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John Mann, Spirit of the West singer, dead at 57
VANCOUVER – The singer of one of B.C.'s best-known rock bands has died at age 57.
John Fraser Mann, lead singer of Spirit of the West, died in Vancouver on Wednesday from early onset Alzheimer's disease, which he was diagnosed with several years ago.
"John was a man of uncommon courage, was a loyal and beloved friend, a gentleman of great social conscience, and a soul brimming with creativity and enthusiasm," said a statement on the band's Facebook page. "Most importantly, he was a loving father to Harlan & Hattie and a wonderful husband to Jill Daum."
The band was perhaps best-known for its song Home for a Rest. Mann's career spanned nearly 40 years, and he received the Order of B.C. in 2016.
"I think a lot of fans of Spirit of the West in Canada sadly knew that this day would be coming, but everybody thought that it would come a lot later," said Spirit of the West publicist Eric Alper. "What an amazing man. What an amazing father. What an amazing husband, artist and spirit."
Mann had been the subject of a documentary, "Spirit Unforgettable," which profiled the band preparing for a 2015 concert at Toronto's Massey Hall as part of their farewell tour as Mann dealt with the impact of his diagnosis.
"He's so valiant, and he works so hard to wring out what he can from every day," Daum said in a 2016 interview with CTV News, the year the film was released.
At the time, it was thought the Toronto show would be the band's final concert, but they ended up performing a three-night series of shows at the Commodore Ballroom in Vancouver in April 2016. The band said at the time they planned to rally around Mann and were planning to organize "Johnny Jams" once a month. Mann used an iPad as a teleprompter during his final performances.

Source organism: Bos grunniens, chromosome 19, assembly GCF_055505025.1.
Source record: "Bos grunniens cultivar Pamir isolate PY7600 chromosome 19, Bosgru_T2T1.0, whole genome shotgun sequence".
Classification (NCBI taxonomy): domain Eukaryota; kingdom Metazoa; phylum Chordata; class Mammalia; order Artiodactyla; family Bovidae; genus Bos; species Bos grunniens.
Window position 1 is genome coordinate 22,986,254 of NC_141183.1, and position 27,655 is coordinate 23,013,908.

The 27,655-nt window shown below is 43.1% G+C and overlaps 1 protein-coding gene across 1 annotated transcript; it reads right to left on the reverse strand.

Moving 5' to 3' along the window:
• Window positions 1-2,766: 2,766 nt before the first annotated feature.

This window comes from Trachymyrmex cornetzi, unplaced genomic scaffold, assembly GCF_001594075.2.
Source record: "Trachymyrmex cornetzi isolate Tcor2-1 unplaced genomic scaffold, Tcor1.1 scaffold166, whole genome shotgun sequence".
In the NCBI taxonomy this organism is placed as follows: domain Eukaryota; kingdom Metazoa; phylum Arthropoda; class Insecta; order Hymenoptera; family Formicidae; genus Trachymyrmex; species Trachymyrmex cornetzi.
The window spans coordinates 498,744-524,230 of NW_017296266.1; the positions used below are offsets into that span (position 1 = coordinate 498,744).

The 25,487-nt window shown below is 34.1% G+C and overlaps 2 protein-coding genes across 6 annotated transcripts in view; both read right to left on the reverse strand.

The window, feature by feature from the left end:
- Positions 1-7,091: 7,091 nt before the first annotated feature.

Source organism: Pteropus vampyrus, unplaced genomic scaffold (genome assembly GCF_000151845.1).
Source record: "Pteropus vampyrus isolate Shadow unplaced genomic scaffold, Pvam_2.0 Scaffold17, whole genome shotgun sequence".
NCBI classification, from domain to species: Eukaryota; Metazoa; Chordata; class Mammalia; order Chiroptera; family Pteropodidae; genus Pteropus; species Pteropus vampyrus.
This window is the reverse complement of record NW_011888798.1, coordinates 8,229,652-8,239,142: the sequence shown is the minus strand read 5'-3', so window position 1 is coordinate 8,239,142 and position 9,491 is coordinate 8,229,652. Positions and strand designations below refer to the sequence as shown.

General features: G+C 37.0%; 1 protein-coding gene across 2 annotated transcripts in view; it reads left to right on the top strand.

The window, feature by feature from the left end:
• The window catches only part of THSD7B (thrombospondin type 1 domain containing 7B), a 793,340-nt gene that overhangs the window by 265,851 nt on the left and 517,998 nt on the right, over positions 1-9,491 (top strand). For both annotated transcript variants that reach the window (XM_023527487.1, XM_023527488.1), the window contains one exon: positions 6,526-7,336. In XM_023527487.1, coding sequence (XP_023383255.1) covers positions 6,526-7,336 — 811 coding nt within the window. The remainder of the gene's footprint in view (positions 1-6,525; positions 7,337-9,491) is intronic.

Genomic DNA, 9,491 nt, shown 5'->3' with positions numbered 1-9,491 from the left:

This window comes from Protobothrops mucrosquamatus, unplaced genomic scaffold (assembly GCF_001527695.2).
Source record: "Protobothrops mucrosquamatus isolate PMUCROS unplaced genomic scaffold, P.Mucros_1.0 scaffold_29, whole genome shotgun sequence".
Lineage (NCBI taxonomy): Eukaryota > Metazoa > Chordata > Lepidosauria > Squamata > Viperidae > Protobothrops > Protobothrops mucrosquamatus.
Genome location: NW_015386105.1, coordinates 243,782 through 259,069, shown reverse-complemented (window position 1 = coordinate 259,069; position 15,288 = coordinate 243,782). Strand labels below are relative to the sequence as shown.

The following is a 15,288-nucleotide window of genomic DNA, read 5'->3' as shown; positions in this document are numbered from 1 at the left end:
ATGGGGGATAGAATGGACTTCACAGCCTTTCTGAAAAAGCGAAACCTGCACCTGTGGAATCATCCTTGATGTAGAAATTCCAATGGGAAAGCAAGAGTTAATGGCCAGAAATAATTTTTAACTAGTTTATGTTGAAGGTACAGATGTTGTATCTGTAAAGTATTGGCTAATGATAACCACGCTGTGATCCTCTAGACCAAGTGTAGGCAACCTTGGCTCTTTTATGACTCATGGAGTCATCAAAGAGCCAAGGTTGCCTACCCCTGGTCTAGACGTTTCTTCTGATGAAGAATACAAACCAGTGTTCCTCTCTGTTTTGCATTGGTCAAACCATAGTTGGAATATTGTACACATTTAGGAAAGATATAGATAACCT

Alper said Mann's voice will be deeply missed in Vancouver.
"There's no question even though John was born in Calgary, his roots were really in Vancouver and B.C.," said Alper. "He used his power as a frontman not only with brilliance on stage but offstage as well, putting the spotlight on causes that he believed in, whether it was environmental causes or just small artistic companies that he thought were vital to the community and the City of Vancouver."
Alzheimer's advocates also commended Mann for his efforts to raise awareness about the disease.
"John was a remarkable person and a strong advocate. He approached his dementia journey just like he approached his whole life – inspiring and courageous," said Maria Howard, CEO of the Alzheimer Society of B.C., in a statement.
Alper said many musicians saw Mann as a "hero" for being so public with his health issues.
"Surrounded by friends and loving family until the end, all were reminded of John's rich legacy. He was a potent force in music, acting—onstage, in movies and on television, and was world renowned as a songwriter," said the band's statement. "As well, he was a foresightful activist and charitable figure for several worthwhile organizations. His work will resound long after his untimely passing."
Mann had also battled colorectal cancer before being diagnosed with Alzheimer's.
"I think John's legacy is going to be simply one of the greatest frontmen in a band that this country's ever produced," said Alper.
A private memorial service will be held at a later date.